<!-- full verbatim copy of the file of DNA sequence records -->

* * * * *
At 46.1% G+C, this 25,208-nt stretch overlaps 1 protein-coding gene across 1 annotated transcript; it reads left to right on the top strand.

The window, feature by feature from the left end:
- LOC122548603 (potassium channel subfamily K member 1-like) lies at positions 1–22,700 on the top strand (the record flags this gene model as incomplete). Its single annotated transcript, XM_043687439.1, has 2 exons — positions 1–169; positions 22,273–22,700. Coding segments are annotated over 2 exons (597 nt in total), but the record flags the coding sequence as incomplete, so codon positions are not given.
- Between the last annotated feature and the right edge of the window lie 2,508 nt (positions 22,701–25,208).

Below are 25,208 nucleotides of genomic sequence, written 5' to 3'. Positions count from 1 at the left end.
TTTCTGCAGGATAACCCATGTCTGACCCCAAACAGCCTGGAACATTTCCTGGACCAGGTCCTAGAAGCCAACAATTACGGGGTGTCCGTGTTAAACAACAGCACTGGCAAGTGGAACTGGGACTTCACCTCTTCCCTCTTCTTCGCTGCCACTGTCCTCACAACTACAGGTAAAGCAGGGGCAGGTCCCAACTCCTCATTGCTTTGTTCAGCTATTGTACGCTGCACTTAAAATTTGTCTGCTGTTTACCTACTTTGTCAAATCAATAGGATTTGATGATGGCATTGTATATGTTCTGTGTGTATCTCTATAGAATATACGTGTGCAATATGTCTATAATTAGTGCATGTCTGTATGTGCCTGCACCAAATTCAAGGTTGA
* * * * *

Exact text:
At 46.1% G+C, this 25,208-nt stretch overlaps 1 protein-coding gene across 1 annotated transcript; it reads left to right on the top strand.

The window, feature by feature from the left end:
- LOC122548603 (potassium channel subfamily K member 1-like) lies at positions 1–22,700 on the top strand (the record flags this gene model as incomplete). Its single annotated transcript, XM_043687439.1, has 2 exons — positions 1–169; positions 22,273–22,700. Coding segments are annotated over 2 exons (597 nt in total), but the record flags the coding sequence as incomplete, so codon positions are not given.
- Between the last annotated feature and the right edge of the window lie 2,508 nt (positions 22,701–25,208).

Below are 25,208 nucleotides of genomic sequence, written 5' to 3'. Positions count from 1 at the left end.
TTTCTGCAGGATAACCCATGTCTGACCCCAAACAGCCTGGAACATTTCCTGGACCAGGTCCTAGAAGCCAACAATTACGGGGTGTCCGTGTTAAACAACAGCACTGGCAAGTGGAACTGGGACTTCACCTCTTCCCTCTTCTTCGCTGCCACTGTCCTCACAACTACAGGTAAAGCAGGGGCAGGTCCCAACTCCTCATTGCTTTGTTCAGCTATTGTACGCTGCACTTAAAATTTGTCTGCTGTTTACCTACTTTGTCAAATCAATAGGATTTGATGATGGCATTGTATATGTTCTGTGTGTATCTCTATAGAATATACGTGTGCAATATGTCTATAATTAGTGCATGTCTGTATGTGCCTGCACCAAATTCAAGGTTGA